The old adage goes that the key to selling anything in America is fear. But Mayor-elect Bill de Blasio sold hope and the dreams of a New York where everyone can prosper.
De Blasio defeated Republican nominee Joe Lhota in a landslide with 73.3 percent of the citywide vote. New Yorkers were more accepting of de Blasio’s progressive dream than of Lhota’s campaign, which emphasized not turning the city into another Chicago or Detroit.
De Blasio is the first Democrat elected to City Hall since 1989, when David Dinkins defeated Rudolph Giuliani. And when the mayor-elect spoke Tuesday night, he hopped right into the rhetoric that galvanized his supporters the past several months.
“I’ve spoken often about ‘A Tale of Two Cities,’” said de Blasio during his victory speech at the Park Slope Armory YMCA. “That inequality—that feeling of a few doing very well while so many slip further behind—that is the defining challenge of our time. Because inequality in New York is not something that only threatens those who are struggling.
“The stakes are so high for every New Yorker,” de Blasio continued. “And making sure no son or daughter of New York falls behind defines the very promise of our city.”
De Blasio received praise from several elected officials after his victory. New York Gov. Andrew Cuomo, who worked with de Blasio in the Bill Clinton administration, spoke of the mayor-elect’s beliefs and how they’ll power him to a successful reign at City Hall.
“On a personal level, it is particularly gratifying to see Bill, a true friend and former colleague, win tonight,” said Cuomo in a statement. “He has the experience to run New York City, a compelling vision for its future, and he and his family epitomize the New York story.”
State Democratic Conference Leader Andrea Stewart-Cousins praised New Yorkers for electing de Blasio and felt that his election signaled a shift in what the city wants in a mayor.
“Tonight’s historic victory for Bill de Blasio clearly demonstrates that voters want common sense, progressive solutions to the issues facing New York City and state,” said Stewart-Cousins in a statement. “I look forward to working with Mayor-elect de Blasio to build on New York’s strengths and provide New Yorkers with the progressive government they deserve.”
While the victory signals a shift in a possible progressive agenda coming to City Hall, the pressure’s on to deliver on promises that other elected officials and opponents see as far-fetched. With every public union working without a contract, de Blasio is 54 days away from the beginnings of a potential mess. On Tuesday, the mayor-elect spoke about the challenges City Hall will face by referencing challenges of the past.
“New York is no stranger to big challenges,” said de Blasio. “We’ve faced the depths of the Depression, we’ve stared down the hateful destruction of terrorists, we’ve endured the ferocity of gale-force winds and surging tides, and each and every time, New Yorkers have faced seemingly insurmountable obstacles with grit and determination and an unyielding commitment to one another, and we have always prevailed.”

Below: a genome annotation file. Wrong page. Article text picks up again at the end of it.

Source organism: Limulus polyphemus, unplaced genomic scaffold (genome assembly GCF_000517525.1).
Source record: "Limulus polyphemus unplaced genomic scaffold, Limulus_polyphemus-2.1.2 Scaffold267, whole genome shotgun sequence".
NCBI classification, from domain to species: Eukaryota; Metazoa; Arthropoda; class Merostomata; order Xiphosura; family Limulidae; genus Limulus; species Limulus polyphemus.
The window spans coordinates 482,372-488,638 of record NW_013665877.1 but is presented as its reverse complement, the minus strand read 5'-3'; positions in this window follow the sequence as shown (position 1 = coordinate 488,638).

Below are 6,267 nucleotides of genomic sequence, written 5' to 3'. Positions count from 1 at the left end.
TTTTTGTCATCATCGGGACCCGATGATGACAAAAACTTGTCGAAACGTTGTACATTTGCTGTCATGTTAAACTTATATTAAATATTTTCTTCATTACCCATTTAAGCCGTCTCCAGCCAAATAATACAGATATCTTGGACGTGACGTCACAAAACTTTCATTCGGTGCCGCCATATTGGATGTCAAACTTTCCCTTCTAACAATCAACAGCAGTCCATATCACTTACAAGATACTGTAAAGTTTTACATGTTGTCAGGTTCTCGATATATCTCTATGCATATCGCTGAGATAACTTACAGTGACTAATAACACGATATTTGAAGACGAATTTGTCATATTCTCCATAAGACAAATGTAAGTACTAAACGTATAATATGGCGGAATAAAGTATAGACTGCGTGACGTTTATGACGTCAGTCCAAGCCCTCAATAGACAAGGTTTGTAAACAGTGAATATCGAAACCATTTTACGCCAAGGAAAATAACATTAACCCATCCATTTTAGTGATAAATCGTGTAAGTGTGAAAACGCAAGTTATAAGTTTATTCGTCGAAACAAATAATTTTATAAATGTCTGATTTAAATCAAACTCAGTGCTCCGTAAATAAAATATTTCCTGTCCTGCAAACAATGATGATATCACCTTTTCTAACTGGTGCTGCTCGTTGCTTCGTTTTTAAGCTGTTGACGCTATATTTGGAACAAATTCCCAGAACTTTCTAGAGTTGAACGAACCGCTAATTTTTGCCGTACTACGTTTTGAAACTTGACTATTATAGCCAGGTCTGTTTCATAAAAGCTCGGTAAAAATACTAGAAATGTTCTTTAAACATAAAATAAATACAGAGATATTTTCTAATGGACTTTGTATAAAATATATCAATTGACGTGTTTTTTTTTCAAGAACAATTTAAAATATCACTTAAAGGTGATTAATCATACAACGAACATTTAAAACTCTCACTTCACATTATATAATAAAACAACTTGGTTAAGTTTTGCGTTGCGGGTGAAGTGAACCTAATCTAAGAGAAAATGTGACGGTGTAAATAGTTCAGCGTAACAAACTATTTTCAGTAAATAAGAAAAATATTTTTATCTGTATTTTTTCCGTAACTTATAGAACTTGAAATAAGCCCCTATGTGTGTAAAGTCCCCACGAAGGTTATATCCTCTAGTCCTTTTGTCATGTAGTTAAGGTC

De Blasio emphasized taxing residents who make $500,000 or more annually to pay for universal prekindergarten for all young New Yorkers. The mayor-elect also proposed the idea of charging rent to charter schools who house themselves on public school property. He’s discussed eliminating the specialized high school exam as the sole criteria for admittance into the New York’s elite public institutions, and he’s discussed rolling back standardized testing, even though the state sets and controls the testing regimens.
Zakiyah Ansari, spokesperson for New Yorkers for Great Public Schools, felt that this election was a memorandum on education in New York City and how residents want to see it changed.
“All along, we knew this election would be an education election. Now, he has been given a clear mandate to end Bloomberg’s failed education policies and pursue a new direction for our public schools,” said Ansari. “De Blasio’s support grew as he turned the mayoral race into a referendum on Bloomberg’s failures, especially in education.”
During his first post-election news conference, de Blasio announced Jennifer Jones Austin and Carl Weisbrod as co-chairs to his transition team. He also announced the website that will be the source for the transition (www.transition2013.com) and revealed its presence on social media (@NYCTransition on Twitter). Austin and Weisbrod both have experience in government, and both plan on pushing the mayor-elect’s progressive agenda to the forefront.
“We’re building a team that’s devoted to building one great city where everyone shares in our prosperity,” said de Blasio. “Above all, I want to create a government with the competence to safeguard the health and security of all New Yorkers.”
“Our greatest source of wealth is the diversity of our people,” continued de Blasio. “We’re going to create a government that reflects the face of our city—the greatest on earth.”
The mayor-elect has 54 days to create that reflection.